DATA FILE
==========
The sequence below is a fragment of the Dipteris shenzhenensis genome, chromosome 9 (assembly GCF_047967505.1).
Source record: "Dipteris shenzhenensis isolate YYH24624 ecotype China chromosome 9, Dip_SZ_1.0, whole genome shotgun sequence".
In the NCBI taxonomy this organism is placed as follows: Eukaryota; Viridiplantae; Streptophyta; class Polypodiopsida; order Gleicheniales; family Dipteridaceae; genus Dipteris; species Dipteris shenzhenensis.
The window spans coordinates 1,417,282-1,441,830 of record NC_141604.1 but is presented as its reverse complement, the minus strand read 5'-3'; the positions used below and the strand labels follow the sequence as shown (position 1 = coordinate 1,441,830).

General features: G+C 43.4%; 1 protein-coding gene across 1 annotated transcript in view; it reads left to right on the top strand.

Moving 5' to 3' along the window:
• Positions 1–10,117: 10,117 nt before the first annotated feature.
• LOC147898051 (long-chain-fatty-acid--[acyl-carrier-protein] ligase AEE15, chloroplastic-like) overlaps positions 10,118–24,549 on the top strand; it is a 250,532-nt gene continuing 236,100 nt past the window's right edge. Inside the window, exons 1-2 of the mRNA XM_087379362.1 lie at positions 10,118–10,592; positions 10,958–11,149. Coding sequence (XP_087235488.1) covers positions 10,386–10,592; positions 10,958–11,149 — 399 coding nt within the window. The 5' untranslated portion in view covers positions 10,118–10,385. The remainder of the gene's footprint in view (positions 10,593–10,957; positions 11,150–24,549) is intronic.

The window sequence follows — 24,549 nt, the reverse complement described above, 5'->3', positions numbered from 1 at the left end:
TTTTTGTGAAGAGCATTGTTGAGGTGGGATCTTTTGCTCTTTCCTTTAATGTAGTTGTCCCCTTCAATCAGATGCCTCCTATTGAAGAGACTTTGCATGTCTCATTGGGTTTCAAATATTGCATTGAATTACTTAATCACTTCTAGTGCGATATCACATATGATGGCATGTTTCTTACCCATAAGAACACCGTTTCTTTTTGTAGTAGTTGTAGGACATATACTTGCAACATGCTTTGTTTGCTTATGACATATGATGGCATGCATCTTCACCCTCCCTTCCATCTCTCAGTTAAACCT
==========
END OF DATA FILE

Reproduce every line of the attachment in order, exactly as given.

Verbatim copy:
The sequence below is a fragment of the Dipteris shenzhenensis genome, chromosome 9 (assembly GCF_047967505.1).
Source record: "Dipteris shenzhenensis isolate YYH24624 ecotype China chromosome 9, Dip_SZ_1.0, whole genome shotgun sequence".
In the NCBI taxonomy this organism is placed as follows: Eukaryota; Viridiplantae; Streptophyta; class Polypodiopsida; order Gleicheniales; family Dipteridaceae; genus Dipteris; species Dipteris shenzhenensis.
The window spans coordinates 1,417,282-1,441,830 of record NC_141604.1 but is presented as its reverse complement, the minus strand read 5'-3'; the positions used below and the strand labels follow the sequence as shown (position 1 = coordinate 1,441,830).

General features: G+C 43.4%; 1 protein-coding gene across 1 annotated transcript in view; it reads left to right on the top strand.

Moving 5' to 3' along the window:
• Positions 1–10,117: 10,117 nt before the first annotated feature.
• LOC147898051 (long-chain-fatty-acid--[acyl-carrier-protein] ligase AEE15, chloroplastic-like) overlaps positions 10,118–24,549 on the top strand; it is a 250,532-nt gene continuing 236,100 nt past the window's right edge. Inside the window, exons 1-2 of the mRNA XM_087379362.1 lie at positions 10,118–10,592; positions 10,958–11,149. Coding sequence (XP_087235488.1) covers positions 10,386–10,592; positions 10,958–11,149 — 399 coding nt within the window. The 5' untranslated portion in view covers positions 10,118–10,385. The remainder of the gene's footprint in view (positions 10,593–10,957; positions 11,150–24,549) is intronic.

The window sequence follows — 24,549 nt, the reverse complement described above, 5'->3', positions numbered from 1 at the left end:
TTTTTGTGAAGAGCATTGTTGAGGTGGGATCTTTTGCTCTTTCCTTTAATGTAGTTGTCCCCTTCAATCAGATGCCTCCTATTGAAGAGACTTTGCATGTCTCATTGGGTTTCAAATATTGCATTGAATTACTTAATCACTTCTAGTGCGATATCACATATGATGGCATGTTTCTTACCCATAAGAACACCGTTTCTTTTTGTAGTAGTTGTAGGACATATACTTGCAACATGCTTTGTTTGCTTATGACATATGATGGCATGCATCTTCACCCTCCCTTCCATCTCTCAGTTAAACCT